Discover your family's story.
Enter a grandparent's name to get started.
Hayward O. Tibbs, 84, of Salem, and a former Haines resident, died April 21, 2001, at Oregon Health Sciences University Hospital in Portland.
His funeral will be at 1 p.m. Friday at the First Church of the Nazarene, 1250 Hughes Lane. The Rev. Ron Kratzer of the First Church of the Nazarene will officiate. Interment will be in Mount Hope Cemetery.
Visitations will be from 5 p.m. to 8 p.m. Thursday at Gray’s West & Co. Pioneer Chapel, 1500 Dewey Ave.
Mr. Tibbs was born on Feb. 18, 1917, at McEwen. In 1922, the Tibbs family moved to the Rock Creek area where he received his education at Rock Creek Grade School and then at Haines High School.
He was quite the jokester as a young man, playing many jokes on his younger sister. He learned to play the piano at an early age and played razzmatazz style. He formed a band, which played for dances from Baker City to Pendleton. The band was paid $3 an hour for its three to four hours of playing.
In 1946, Mr. Tibbs accepted Christ into his life and quit playing for dances. After leaving school, he went to work using a team of horses to haul ore from a mine in the Rock Creek Butte area to Haines, where it was loaded on rail cars. He also logged in the Bates area.
He married Marjorie Trimble in 1937. They had seven children.
In 1941, he and his wife bought their first ranch in the Rock Creek area. They milked cows and raised sheep. Mr. Tibbs also broke wild horses.
They sold this ranch in 1943 and purchased his parents’ place, continuing their ranching activities. In 1944, he made his first large machinery purchase, a Massey Harris combine that he bought for $2,540. The combine came in several crated pieces and Mr. Tibbs had to assemble it.
They leased out the Rock Creek Ranch so they could lease a 2,100-acre ranch in Pyles Canyon in 1945. Mr. Tibbs worked this ranch and did custom combining until 1952, when they sold the Rock Creek ranch and moved to Baker City.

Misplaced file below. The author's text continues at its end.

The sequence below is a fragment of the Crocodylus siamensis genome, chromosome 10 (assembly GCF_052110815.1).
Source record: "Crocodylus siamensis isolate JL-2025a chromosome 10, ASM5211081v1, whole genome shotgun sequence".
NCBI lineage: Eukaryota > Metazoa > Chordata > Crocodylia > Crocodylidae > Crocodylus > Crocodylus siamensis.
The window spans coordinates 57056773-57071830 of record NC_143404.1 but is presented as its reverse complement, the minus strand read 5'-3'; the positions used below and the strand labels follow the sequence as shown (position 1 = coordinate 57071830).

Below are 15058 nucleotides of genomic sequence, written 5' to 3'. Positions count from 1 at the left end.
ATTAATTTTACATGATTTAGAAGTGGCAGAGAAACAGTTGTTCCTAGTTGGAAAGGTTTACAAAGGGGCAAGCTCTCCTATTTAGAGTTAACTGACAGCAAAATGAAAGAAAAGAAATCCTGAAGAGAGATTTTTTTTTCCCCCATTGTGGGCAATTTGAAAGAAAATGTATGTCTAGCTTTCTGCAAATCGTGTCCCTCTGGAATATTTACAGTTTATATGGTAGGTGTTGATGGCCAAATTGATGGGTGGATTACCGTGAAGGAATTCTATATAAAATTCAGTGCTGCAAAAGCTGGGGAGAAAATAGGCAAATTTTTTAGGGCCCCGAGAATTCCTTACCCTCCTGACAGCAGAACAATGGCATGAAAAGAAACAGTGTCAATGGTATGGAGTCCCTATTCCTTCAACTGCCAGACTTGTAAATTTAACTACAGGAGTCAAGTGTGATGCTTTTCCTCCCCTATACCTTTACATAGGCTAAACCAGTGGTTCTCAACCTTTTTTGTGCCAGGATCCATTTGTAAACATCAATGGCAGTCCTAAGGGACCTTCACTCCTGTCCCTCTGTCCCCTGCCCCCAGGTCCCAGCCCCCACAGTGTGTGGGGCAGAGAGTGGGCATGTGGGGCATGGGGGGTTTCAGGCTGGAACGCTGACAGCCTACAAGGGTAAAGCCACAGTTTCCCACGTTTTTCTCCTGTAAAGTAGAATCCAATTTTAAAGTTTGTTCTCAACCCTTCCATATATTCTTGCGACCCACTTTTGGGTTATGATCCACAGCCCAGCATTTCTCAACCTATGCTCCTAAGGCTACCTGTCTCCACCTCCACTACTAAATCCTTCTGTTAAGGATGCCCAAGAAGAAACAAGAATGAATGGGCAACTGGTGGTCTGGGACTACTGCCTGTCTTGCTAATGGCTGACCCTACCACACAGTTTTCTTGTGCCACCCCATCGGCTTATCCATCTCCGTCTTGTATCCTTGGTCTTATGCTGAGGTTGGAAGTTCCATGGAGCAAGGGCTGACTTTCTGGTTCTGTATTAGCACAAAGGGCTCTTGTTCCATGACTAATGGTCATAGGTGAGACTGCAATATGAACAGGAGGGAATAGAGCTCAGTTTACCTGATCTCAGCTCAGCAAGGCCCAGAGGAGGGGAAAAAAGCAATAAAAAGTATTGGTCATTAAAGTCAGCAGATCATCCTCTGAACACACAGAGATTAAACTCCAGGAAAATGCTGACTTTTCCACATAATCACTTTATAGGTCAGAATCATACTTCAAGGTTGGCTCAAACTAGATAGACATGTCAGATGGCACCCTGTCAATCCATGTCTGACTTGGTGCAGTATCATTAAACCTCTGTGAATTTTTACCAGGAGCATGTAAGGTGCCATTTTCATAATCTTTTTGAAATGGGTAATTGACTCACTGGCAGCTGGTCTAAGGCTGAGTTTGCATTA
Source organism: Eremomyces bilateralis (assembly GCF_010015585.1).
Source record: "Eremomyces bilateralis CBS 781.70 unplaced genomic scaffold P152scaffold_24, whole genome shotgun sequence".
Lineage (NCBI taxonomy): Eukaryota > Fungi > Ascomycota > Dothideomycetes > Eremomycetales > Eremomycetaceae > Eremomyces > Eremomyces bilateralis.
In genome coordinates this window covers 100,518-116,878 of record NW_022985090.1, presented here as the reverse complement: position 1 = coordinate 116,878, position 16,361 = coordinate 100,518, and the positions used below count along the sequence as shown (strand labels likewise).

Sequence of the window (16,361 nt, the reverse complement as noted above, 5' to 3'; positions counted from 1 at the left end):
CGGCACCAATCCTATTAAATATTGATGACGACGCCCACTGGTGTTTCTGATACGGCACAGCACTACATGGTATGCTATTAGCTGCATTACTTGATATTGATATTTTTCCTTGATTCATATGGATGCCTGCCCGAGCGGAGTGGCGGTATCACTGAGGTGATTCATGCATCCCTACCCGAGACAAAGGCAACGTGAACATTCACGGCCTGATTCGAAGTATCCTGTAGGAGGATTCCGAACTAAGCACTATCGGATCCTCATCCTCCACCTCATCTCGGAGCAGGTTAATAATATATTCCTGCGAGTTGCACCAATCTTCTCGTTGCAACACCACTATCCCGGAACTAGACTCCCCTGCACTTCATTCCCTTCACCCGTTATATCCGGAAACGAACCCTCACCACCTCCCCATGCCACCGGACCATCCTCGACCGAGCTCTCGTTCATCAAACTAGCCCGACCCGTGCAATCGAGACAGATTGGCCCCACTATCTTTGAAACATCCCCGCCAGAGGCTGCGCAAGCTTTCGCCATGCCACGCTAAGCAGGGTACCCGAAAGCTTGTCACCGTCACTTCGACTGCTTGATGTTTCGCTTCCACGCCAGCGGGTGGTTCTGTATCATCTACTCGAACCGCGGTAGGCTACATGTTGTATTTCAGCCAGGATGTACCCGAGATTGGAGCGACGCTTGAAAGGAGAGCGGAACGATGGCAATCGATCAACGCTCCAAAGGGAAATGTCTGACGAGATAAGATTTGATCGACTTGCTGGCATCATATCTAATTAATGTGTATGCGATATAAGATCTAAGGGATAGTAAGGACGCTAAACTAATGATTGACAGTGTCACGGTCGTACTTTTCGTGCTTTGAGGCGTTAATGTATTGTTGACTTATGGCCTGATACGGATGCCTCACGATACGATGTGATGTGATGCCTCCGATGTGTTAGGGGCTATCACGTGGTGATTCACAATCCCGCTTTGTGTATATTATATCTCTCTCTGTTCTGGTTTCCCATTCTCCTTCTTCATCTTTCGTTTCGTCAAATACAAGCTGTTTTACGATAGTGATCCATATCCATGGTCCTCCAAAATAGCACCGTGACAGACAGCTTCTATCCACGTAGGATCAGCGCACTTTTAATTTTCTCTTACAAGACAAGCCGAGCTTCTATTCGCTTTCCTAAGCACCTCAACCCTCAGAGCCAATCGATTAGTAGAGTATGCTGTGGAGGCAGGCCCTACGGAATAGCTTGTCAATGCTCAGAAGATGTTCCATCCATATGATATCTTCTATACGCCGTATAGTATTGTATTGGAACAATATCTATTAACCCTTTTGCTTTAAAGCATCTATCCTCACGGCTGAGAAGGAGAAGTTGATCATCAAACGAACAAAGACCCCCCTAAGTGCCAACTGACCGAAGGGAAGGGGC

His first job in Baker City was working for Earl Stiff’s Blue Mountain Oil Co. On Feb. 10, 1953 “ the day their son, Douglas, was born “ Mr. Tibbs signed a dealership contract with Massey Harris Machine Co. Massey Harris floored the machinery and Mr. Tibbs purchased $3,000 in part.
The first location of Tibbs Equipment Co. was on a small corner lot at 10th and E streets. The next year, Mr. Tibbs purchased land farther north on 10th Street where he built a 40-by-60-foot building featuring a show room and parts department.
Mr. Tibbs cancelled his contract with Massey Ferguson and leased the shop and land to Carroll Adams. He later bought the Ford tractor dealership from Adams and sold it in 1965.
The Tibbses leased a ranch from Marion Inman and farmed there until 1970. While living in Baker City, they purchased a large home on the corner of Fourth and Estes streets and rented out rooms in their basement to boarders.
Mr. Tibbs was very active in the Nazarene Church throughout his adult life, teaching adult Sunday school classes for many years.
In the fall of 1970, Carroll Adams offered Mr. Tibbs a sales job at his Ford tractor and New Holland dealership at Walla Walla, Wash. Two years later, Adams offered him the job of managing the John Day dealership. Mr. Tibbs lived there until he retired in 1982.
After retiring, he and his wife moved to Salem to be near their youngest son, Dan. Mr. Tibbs lived in Salem until his death. During his retirement years, he enjoyed the many winters they spent at Yuma, Ariz., as well as hunting and fishing when at home in Oregon.
He was preceded in death by his parents, James and Martha Tibbs; brothers, Walter and James Jr.; sisters, Pearl, Effie and Ellen; and their first two children, Martha and Herbert.
Survivors include his wife, Marjorie of Salem; daughters, Marlene Ritchie of Las Vegas, Nev.; Anita Raymond of Bend; Bonnie Bartholomew of Concord, Calif.; sons, Douglas, of Meridian, Idaho, and Dan of Salem; 23 grandchildren; 30 great-great-grandchildren; and sisters, Jessie Tartar and Margie Chubb of Hermiston.
Memorial contributions may be made to the First Church of the Nazarene through Gray’s West & Co., P.O. Box 726, Baker City, OR 97814.
Used with permission from: The Baker City Herald, Baker City, Oregon, April 30, 2001
Transcribed by: Belva Ticknor